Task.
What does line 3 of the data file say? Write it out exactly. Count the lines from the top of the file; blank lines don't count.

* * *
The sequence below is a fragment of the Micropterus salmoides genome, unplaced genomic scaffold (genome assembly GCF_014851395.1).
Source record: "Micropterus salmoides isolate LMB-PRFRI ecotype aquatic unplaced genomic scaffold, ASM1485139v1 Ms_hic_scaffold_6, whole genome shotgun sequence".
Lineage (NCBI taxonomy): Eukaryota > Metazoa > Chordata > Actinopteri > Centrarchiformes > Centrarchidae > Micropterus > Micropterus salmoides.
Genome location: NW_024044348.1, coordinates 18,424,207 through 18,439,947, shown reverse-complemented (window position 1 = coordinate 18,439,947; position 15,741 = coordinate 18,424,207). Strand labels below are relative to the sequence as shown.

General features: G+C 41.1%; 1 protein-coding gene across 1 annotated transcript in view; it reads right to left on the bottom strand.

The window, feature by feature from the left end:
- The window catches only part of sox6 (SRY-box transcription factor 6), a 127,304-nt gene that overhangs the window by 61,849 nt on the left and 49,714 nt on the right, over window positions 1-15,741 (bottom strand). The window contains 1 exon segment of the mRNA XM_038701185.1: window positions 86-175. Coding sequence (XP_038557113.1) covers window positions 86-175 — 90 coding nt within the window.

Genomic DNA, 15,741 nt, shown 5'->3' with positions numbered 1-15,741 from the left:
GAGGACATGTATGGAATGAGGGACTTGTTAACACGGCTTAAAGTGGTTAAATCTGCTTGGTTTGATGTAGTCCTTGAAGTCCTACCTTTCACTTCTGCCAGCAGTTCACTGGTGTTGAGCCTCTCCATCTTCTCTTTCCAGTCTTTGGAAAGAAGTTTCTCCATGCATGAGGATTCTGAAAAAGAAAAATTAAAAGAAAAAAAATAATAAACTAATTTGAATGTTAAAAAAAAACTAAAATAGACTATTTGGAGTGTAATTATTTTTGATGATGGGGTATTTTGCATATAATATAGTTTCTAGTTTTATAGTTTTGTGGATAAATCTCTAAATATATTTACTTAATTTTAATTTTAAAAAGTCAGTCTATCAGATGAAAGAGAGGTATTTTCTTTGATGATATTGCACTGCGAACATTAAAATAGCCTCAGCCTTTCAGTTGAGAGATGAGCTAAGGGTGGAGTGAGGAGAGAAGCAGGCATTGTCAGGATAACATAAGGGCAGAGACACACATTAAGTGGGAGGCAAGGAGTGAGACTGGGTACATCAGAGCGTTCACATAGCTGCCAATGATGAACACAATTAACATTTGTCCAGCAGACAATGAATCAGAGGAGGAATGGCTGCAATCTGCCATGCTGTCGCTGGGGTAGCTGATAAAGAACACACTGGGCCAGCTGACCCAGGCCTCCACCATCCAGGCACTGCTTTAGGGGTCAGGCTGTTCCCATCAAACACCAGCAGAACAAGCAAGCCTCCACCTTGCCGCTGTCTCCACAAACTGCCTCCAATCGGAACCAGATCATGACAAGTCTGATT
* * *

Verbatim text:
Lineage (NCBI taxonomy): Eukaryota > Metazoa > Chordata > Actinopteri > Centrarchiformes > Centrarchidae > Micropterus > Micropterus salmoides.